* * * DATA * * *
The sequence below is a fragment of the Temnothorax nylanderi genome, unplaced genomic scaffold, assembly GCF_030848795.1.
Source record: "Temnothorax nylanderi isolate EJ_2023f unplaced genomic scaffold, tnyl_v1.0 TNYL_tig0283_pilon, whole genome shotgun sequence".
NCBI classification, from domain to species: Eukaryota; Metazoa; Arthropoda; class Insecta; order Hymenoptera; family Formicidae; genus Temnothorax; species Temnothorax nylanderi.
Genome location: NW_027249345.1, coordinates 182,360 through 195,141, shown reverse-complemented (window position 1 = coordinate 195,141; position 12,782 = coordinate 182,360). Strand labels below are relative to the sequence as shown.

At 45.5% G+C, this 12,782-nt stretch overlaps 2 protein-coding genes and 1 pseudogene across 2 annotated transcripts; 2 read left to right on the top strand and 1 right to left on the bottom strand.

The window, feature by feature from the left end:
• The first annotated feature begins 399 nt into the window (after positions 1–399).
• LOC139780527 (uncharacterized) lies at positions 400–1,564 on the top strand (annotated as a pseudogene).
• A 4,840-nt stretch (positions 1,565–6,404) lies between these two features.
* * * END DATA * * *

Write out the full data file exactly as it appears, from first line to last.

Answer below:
The sequence below is a fragment of the Temnothorax nylanderi genome, unplaced genomic scaffold, assembly GCF_030848795.1.
Source record: "Temnothorax nylanderi isolate EJ_2023f unplaced genomic scaffold, tnyl_v1.0 TNYL_tig0283_pilon, whole genome shotgun sequence".
NCBI classification, from domain to species: Eukaryota; Metazoa; Arthropoda; class Insecta; order Hymenoptera; family Formicidae; genus Temnothorax; species Temnothorax nylanderi.
Genome location: NW_027249345.1, coordinates 182,360 through 195,141, shown reverse-complemented (window position 1 = coordinate 195,141; position 12,782 = coordinate 182,360). Strand labels below are relative to the sequence as shown.

At 45.5% G+C, this 12,782-nt stretch overlaps 2 protein-coding genes and 1 pseudogene across 2 annotated transcripts; 2 read left to right on the top strand and 1 right to left on the bottom strand.

The window, feature by feature from the left end:
• The first annotated feature begins 399 nt into the window (after positions 1–399).
• LOC139780527 (uncharacterized) lies at positions 400–1,564 on the top strand (annotated as a pseudogene).
• A 4,840-nt stretch (positions 1,565–6,404) lies between these two features.